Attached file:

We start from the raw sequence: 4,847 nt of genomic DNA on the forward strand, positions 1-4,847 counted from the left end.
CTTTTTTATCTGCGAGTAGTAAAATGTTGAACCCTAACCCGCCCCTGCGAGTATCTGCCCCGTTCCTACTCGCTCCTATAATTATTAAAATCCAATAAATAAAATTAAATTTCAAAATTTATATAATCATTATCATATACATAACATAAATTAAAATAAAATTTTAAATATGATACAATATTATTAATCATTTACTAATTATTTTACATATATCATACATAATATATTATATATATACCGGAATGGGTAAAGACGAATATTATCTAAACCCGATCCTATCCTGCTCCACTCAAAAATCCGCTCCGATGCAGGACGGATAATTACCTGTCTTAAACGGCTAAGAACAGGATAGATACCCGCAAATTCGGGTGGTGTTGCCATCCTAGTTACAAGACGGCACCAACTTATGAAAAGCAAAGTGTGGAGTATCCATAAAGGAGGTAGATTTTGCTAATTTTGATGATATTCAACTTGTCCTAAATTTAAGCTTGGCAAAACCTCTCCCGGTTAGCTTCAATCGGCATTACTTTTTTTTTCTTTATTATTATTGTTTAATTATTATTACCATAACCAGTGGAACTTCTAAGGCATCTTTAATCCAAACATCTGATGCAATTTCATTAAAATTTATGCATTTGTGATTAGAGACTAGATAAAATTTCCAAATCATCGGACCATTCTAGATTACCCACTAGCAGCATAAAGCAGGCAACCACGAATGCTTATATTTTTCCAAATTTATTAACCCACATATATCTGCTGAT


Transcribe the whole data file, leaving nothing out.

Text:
We start from the raw sequence: 4,847 nt of genomic DNA on the forward strand, positions 1-4,847 counted from the left end.
CTTTTTTATCTGCGAGTAGTAAAATGTTGAACCCTAACCCGCCCCTGCGAGTATCTGCCCCGTTCCTACTCGCTCCTATAATTATTAAAATCCAATAAATAAAATTAAATTTCAAAATTTATATAATCATTATCATATACATAACATAAATTAAAATAAAATTTTAAATATGATACAATATTATTAATCATTTACTAATTATTTTACATATATCATACATAATATATTATATATATACCGGAATGGGTAAAGACGAATATTATCTAAACCCGATCCTATCCTGCTCCACTCAAAAATCCGCTCCGATGCAGGACGGATAATTACCTGTCTTAAACGGCTAAGAACAGGATAGATACCCGCAAATTCGGGTGGTGTTGCCATCCTAGTTACAAGACGGCACCAACTTATGAAAAGCAAAGTGTGGAGTATCCATAAAGGAGGTAGATTTTGCTAATTTTGATGATATTCAACTTGTCCTAAATTTAAGCTTGGCAAAACCTCTCCCGGTTAGCTTCAATCGGCATTACTTTTTTTTTCTTTATTATTATTGTTTAATTATTATTACCATAACCAGTGGAACTTCTAAGGCATCTTTAATCCAAACATCTGATGCAATTTCATTAAAATTTATGCATTTGTGATTAGAGACTAGATAAAATTTCCAAATCATCGGACCATTCTAGATTACCCACTAGCAGCATAAAGCAGGCAACCACGAATGCTTATATTTTTCCAAATTTATTAACCCACATATATCTGCTGAT